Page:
What I heard: Getting rid of texture was best solution, increase spacing between o and wedge. Scale of CANDIDATE CITY may be competing.

What I think: I’m so much happier with the logo without the texture. I agree with both other comments.

What I’m going to do: Increase the space between o and wedge (make sure bottom of wedge lines up with type baseline!!) and scale down (slightly) CANDIDATE CITY. Finalize. Save Changes. Post to Medium. Celebrate the fact that I’m so so done with this logo.


The Yosemite Valley Olympic bid logo I’ve created is a mainly typographic solution which utilizes abstractions of the famous Tunnel View of Yosemite Valley, along with Olympic elements to result in a cohesive final design to represent the city and them games simultaneously. The typeface Museo has been taken from preexisting identity systems for Yosemite Valley, and the color choice of green is to represent the environment, as Yosemite Valley is not only a candidate city, but a national park, and the energy and athleticism of the games.


Final Critique:

Increase the spacing between Yosemite Valley and Candidate City. Equal weight between 2,3, and 0's. Revisit texture, redraw, and revise. Possibly make abstracted mountains green too? Italicize Candidate City.



What additional tweaking/editing/revisions you could apply to your Olympic logo to elevate craft and/or communication of the intended concept/message? How can you avoid revisions/additions that may unintentionally become decoration, a passé trend, or compromise readability?

I think that a good place to start is noting revisions/edits/and things I could tweak that would be unsuccessful (knowing which direction not to head in can be just as important) — I definitely think that any change toward skeuomorphism (probably the only place for this would be within the mountains) would be unsucessful as the mountain is already working as a more abstracted symbol. I don’t know that a gradient would be helpful, unless it was the absolute most subtle thing, like in the Google logo, and would only be placed on the 2030. A small change like that could help communicate the year and the fact that the two 0’s are separate from the rest of the Olympic rings. However, if I chose to make this revision, I would be careful to keep it out of the text as to not compromise readability. The only other adjustments I’m really considering at this point is adjusting the line weight within the 2030.



What I heard: Less illustrative texture, more focus on modern graphic interpretation of texture — simplify. Weight change to not read as 2000300. Typographic relationship and scale change. Look to change density of texture. Get rid of bottom triangle.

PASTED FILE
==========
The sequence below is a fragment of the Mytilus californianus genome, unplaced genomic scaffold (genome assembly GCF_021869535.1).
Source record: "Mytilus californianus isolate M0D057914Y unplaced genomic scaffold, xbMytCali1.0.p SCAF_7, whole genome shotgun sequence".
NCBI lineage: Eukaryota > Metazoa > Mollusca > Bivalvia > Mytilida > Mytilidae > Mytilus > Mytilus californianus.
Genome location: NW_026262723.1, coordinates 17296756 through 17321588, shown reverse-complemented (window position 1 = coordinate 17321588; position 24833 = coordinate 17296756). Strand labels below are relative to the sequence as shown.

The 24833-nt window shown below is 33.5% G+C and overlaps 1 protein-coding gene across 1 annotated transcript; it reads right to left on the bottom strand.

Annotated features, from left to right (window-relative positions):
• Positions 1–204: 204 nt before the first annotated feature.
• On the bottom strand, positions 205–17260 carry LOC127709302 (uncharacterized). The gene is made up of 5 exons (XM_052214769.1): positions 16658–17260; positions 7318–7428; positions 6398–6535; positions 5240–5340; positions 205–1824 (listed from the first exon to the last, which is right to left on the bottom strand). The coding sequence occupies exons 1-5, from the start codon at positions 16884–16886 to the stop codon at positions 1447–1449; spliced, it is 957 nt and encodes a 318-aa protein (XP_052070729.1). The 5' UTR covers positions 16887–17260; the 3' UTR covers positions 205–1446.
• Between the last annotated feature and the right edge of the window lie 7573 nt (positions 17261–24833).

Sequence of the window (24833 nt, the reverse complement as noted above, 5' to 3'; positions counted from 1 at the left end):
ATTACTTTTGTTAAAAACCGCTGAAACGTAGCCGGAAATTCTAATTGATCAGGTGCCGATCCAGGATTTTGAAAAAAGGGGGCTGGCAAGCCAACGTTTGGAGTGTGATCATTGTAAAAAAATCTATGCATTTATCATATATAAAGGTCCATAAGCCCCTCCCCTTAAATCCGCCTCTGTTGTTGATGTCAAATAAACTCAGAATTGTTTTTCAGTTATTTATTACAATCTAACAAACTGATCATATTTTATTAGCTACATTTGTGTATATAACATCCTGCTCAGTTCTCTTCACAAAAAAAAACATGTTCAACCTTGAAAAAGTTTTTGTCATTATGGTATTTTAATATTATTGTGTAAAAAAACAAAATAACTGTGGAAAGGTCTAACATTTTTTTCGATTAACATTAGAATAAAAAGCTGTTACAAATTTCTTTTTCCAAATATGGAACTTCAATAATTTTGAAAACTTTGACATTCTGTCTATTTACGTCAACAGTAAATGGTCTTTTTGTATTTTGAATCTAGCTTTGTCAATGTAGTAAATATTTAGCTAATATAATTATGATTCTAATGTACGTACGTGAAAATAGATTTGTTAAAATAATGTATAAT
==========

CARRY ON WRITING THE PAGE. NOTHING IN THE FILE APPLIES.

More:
What I think: All issues that I agree with, not sure that leaving bottom circle just thick and empty is best.

What I’m going to do: Play with typographic relationships and scale — scale up Yosemite Valley!! Revisit texture and weight.

Read and Respond:

Probably the best way to explain why 81% of logos are not full color, is to look at what full color logos communicate. Logos in full color feel fun, childlike, playful, and communicate multi-disciplinary ideas. These are all great, but notable not what 81% of corporations are trying to create. They’re looking for color with specific relevance to what and who they are, and this often is best communicated with a limited palette of one to two colors. In addition to considering what they want to communicate, how it looks is a factor as well. It’s safe to assume that a logo will be used in a variety of sizes, so considering the complexity of the design, and how color affects this, is important when thinking of the logo working at a variety of scales. One to two colors at a small scale are much easier to read than a wider range.

One-color Palette:

Considering Yosemite Valley as a national park, and green most effectively communicating “environment”, and the imagery of the landscape used within my logo, I feel that this would be an effective choice of color for a monochromatic palette. Relating to the Olympics too, as green can also represent harmony, and the notion of the Games as a harmonious and peaceful gathering of countries.

Two-color Palette:

Adding to the rationale for the color green, orange provides and energy and enthusiasm and implies athleticism. Not to mention, is the color of the California poppy, the state flower, which is utilized as a texture within my logo.

Three-color Palette

The abstraction of the landscape in my logo variations is filled with texture of the California pines (green), the California poppy (orange) and the mountains (a blue hue in some natural lighting conditions). This split complimentary color scheme not only references those features of Yosemite Valley, but implies environment, harmony, energy, enthusiasm, and honesty.

Full-color Palette

This full array of colors has a sense of unity, and contrast within value. Though none of the hues are bright and highly saturated, they give off a warm welcoming tone, as to communicate welcoming participants to the 2030 Winter Olympics at Yosemite Valley.


Keeping in mind the 23 tips we visited and responded to last week, I’ve revisited, redrawn, and refined my three most successful Yosemite Valley Olympic Bid logos.